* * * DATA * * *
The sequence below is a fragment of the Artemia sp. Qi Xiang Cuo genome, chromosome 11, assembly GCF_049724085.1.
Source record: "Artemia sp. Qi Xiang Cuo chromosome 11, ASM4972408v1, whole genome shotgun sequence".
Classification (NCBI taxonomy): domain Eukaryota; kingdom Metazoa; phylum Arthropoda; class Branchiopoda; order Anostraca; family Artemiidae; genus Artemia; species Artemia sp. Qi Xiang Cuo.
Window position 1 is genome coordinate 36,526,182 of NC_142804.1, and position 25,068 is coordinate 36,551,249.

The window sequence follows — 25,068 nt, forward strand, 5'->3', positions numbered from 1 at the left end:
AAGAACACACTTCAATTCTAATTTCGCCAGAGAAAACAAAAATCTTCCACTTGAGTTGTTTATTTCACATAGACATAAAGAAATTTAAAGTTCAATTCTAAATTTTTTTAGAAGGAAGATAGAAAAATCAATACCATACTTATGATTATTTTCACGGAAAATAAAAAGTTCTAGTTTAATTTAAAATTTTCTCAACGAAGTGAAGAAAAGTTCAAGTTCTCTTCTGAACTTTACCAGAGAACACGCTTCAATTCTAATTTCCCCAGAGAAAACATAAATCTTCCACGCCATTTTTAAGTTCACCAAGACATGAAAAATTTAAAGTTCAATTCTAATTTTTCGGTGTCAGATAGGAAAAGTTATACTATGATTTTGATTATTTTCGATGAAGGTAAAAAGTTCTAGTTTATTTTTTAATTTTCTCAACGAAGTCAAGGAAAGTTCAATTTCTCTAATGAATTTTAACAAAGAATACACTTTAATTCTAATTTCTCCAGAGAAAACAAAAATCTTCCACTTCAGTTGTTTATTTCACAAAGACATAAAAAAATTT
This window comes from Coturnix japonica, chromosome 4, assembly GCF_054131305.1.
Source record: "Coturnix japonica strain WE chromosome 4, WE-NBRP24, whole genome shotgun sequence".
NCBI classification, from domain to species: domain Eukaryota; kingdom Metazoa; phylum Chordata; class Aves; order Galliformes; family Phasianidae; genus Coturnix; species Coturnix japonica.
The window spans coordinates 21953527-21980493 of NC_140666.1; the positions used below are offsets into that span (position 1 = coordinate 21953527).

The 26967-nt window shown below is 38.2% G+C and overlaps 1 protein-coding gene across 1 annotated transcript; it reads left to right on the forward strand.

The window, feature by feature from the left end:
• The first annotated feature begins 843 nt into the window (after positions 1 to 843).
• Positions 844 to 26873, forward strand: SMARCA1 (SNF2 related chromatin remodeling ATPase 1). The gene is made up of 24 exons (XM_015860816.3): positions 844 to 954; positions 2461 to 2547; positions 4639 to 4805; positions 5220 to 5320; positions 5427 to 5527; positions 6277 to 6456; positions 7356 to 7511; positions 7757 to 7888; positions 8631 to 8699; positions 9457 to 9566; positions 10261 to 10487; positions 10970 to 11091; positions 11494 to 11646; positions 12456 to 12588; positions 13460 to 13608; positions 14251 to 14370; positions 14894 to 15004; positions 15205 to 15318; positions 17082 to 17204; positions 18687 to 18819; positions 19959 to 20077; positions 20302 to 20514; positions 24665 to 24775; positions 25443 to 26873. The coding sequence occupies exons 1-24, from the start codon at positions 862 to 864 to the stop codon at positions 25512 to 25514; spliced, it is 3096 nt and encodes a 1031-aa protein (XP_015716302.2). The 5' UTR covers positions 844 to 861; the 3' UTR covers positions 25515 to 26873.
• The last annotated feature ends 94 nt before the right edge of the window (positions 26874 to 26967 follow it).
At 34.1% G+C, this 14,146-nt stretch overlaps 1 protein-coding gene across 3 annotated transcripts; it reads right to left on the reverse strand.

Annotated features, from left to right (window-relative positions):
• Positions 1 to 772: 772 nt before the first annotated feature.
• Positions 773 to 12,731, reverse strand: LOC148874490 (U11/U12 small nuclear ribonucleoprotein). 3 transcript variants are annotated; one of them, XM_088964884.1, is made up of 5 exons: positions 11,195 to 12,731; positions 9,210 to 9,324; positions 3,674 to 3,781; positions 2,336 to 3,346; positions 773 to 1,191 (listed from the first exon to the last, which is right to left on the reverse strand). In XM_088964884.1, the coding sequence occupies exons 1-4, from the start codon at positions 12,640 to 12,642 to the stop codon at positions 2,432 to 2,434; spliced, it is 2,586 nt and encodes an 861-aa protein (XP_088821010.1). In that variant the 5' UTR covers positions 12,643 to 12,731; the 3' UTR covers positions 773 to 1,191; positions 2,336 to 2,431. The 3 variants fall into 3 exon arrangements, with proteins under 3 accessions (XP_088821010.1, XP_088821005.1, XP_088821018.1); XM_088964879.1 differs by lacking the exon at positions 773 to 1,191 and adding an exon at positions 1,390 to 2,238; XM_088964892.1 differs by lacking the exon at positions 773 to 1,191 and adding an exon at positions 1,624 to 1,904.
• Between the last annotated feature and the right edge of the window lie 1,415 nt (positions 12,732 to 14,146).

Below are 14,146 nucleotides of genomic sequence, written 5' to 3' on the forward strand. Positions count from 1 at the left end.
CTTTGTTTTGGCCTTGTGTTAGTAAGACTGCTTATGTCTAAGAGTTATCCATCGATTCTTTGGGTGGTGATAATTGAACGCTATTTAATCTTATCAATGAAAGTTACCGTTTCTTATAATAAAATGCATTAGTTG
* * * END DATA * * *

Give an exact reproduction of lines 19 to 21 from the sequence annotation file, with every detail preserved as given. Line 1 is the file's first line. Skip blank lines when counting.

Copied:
• Positions 773 to 12,731, reverse strand: LOC148874490 (U11/U12 small nuclear ribonucleoprotein). 3 transcript variants are annotated; one of them, XM_088964884.1, is made up of 5 exons: positions 11,195 to 12,731; positions 9,210 to 9,324; positions 3,674 to 3,781; positions 2,336 to 3,346; positions 773 to 1,191 (listed from the first exon to the last, which is right to left on the reverse strand). In XM_088964884.1, the coding sequence occupies exons 1-4, from the start codon at positions 12,640 to 12,642 to the stop codon at positions 2,432 to 2,434; spliced, it is 2,586 nt and encodes an 861-aa protein (XP_088821010.1). In that variant the 5' UTR covers positions 12,643 to 12,731; the 3' UTR covers positions 773 to 1,191; positions 2,336 to 2,431. The 3 variants fall into 3 exon arrangements, with proteins under 3 accessions (XP_088821010.1, XP_088821005.1, XP_088821018.1); XM_088964879.1 differs by lacking the exon at positions 773 to 1,191 and adding an exon at positions 1,390 to 2,238; XM_088964892.1 differs by lacking the exon at positions 773 to 1,191 and adding an exon at positions 1,624 to 1,904.
• Between the last annotated feature and the right edge of the window lie 1,415 nt (positions 12,732 to 14,146).

Below are 14,146 nucleotides of genomic sequence, written 5' to 3' on the forward strand. Positions count from 1 at the left end.